What does one say about the passing of a sage in our time? A man who earnt the respect and admiration of millions. A life that was full of prayer, belief, understanding and compassion. And a legacy that will live on through the ages.
Rabbi Lord Jonathan Sacks was that very man. As Chief Rabbi of the United Hebrew Congregations of the Commonwealth, he provided leadership and direction to the Jewish community, while building a bridge to those in the non-Jewish community.
His message was universal. Love not hate. Tolerance not ignorance. Hope not despair.
It was a message that he carried through his many speeches and writings from the beginning to the end. ‘Morality: Restoring the Common Good in Divided Times’ was the title of his most recent book, in which he argued the need to urgently move away from the “hyper-individualistic society” that we live in today, to one where we “build into our culture a greater concern for the welfare of others.”
Our focus as a society, on the twin institutions of the market and the state, needed, Rabbi Sacks said, to be complemented with a shared sense of moral commitment, built on cooperation not competition, common good not self-interest, and a shared sense of collective responsibility.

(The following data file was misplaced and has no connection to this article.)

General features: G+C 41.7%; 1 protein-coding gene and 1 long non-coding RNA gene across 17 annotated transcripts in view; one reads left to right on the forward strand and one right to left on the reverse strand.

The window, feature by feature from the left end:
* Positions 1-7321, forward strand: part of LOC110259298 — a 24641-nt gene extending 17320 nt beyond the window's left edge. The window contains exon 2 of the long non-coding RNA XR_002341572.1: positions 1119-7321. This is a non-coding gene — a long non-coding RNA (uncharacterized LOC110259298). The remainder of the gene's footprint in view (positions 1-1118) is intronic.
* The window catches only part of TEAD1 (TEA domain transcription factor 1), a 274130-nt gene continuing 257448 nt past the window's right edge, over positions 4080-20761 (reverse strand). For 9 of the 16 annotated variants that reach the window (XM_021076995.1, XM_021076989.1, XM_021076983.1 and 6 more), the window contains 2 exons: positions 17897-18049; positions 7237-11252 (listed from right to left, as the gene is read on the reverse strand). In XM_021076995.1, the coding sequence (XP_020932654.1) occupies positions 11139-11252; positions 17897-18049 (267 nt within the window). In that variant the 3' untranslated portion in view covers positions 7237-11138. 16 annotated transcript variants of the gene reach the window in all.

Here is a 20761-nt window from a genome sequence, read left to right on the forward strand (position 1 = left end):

This, Rabbi Sacks believed, was essential to a good society.
Such conviction and clarity of thought is all too rare in public life, which helps explain why the wisdom of Rabbi Sacks was so important and will be so deeply missed.
As Cardinal Vincent Nichols, Archbishop of Westminster, said: “I express my sorrow to the worldwide Jewish community on the loss of this great figure. I have lost a friend; the Jewish community a great leader; humanity an eloquent spokesman.”
And, as our Prime Minister, Scott Morrison said, Rabbi Sacks’ “inspirational teachings and wisdom have long transcended the faith divide and been an important voice for peace, hope and understanding.”
Indeed, Prime Minister Morrison wrote to Rabbi Sacks only days before his death, saying how he relied on the words of the Rabbi in many of his speeches, on topics ranging “from tribalism and terrorism, to the Middle East and pandemic”.
As he said, Rabbi Sacks “grasped the wisdom that liberal democracies need.”
To the family of Rabbi Sacks, Lady Elaine and children, Joshua, Dina and Gila, I join with so many others from around the world in wishing you a long life and thanking, through you, your late husband and father for his service to the Jewish community and society at large.
Rabbi Lord Jonathan Sacks was a giant, a truly special person.